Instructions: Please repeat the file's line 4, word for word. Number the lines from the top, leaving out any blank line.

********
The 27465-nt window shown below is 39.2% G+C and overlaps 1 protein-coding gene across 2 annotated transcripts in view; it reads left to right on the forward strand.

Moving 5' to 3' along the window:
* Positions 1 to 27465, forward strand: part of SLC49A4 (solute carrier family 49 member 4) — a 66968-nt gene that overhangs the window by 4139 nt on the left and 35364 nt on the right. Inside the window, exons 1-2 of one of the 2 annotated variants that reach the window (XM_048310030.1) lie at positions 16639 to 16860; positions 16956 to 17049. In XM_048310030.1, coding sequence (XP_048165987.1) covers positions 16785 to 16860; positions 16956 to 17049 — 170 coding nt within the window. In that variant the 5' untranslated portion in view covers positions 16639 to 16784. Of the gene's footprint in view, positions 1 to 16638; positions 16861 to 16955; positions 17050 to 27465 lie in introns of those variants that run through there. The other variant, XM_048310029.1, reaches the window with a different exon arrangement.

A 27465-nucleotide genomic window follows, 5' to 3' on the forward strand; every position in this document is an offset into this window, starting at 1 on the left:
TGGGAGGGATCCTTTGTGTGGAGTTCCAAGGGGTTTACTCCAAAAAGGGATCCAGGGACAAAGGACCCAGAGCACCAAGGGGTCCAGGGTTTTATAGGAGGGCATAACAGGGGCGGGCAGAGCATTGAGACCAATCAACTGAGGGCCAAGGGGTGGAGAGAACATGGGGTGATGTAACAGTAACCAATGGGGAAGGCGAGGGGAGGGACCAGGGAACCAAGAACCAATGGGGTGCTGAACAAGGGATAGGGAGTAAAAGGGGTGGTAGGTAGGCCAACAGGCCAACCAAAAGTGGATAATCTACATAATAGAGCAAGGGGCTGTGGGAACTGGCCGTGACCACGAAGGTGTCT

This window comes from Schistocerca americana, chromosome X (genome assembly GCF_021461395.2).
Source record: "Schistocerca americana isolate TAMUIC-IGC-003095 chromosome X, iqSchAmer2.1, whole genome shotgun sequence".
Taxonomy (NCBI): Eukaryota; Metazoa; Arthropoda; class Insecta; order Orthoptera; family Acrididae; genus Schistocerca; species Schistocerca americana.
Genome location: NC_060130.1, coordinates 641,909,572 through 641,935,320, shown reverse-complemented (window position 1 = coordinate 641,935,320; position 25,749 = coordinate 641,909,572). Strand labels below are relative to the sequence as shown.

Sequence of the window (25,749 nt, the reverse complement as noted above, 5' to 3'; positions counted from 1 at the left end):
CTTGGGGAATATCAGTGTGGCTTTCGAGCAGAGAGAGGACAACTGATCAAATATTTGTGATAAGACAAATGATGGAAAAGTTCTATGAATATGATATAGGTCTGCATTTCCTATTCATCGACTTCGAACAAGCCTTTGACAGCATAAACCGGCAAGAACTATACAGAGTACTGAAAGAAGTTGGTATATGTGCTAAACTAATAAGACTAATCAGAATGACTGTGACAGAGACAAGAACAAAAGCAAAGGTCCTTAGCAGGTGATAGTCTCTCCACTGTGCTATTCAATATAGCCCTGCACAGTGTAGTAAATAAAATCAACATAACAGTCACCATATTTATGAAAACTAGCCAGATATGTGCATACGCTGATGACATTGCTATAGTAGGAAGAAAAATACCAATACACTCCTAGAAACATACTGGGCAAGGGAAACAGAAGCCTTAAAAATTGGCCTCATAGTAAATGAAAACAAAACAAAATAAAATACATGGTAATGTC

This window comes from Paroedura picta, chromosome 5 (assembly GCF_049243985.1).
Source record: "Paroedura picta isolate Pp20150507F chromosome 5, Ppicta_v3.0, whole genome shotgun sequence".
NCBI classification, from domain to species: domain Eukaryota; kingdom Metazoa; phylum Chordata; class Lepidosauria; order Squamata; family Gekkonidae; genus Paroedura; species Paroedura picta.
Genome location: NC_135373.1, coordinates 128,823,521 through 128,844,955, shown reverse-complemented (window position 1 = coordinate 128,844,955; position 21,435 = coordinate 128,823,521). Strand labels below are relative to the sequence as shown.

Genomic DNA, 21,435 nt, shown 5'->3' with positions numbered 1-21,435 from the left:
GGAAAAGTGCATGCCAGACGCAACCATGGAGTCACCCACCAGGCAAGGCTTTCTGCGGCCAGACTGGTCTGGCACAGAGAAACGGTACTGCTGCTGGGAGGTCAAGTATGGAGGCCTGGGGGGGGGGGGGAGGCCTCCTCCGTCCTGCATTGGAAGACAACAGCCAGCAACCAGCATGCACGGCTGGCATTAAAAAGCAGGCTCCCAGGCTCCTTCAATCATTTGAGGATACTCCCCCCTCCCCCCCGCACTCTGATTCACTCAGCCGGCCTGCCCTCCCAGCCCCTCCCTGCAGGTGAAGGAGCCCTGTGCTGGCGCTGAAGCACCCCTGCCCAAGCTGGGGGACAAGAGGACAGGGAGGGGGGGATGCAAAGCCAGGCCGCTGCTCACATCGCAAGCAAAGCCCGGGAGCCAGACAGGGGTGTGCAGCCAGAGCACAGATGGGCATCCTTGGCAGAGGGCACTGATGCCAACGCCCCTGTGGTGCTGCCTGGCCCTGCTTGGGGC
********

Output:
A 27465-nucleotide genomic window follows, 5' to 3' on the forward strand; every position in this document is an offset into this window, starting at 1 on the left: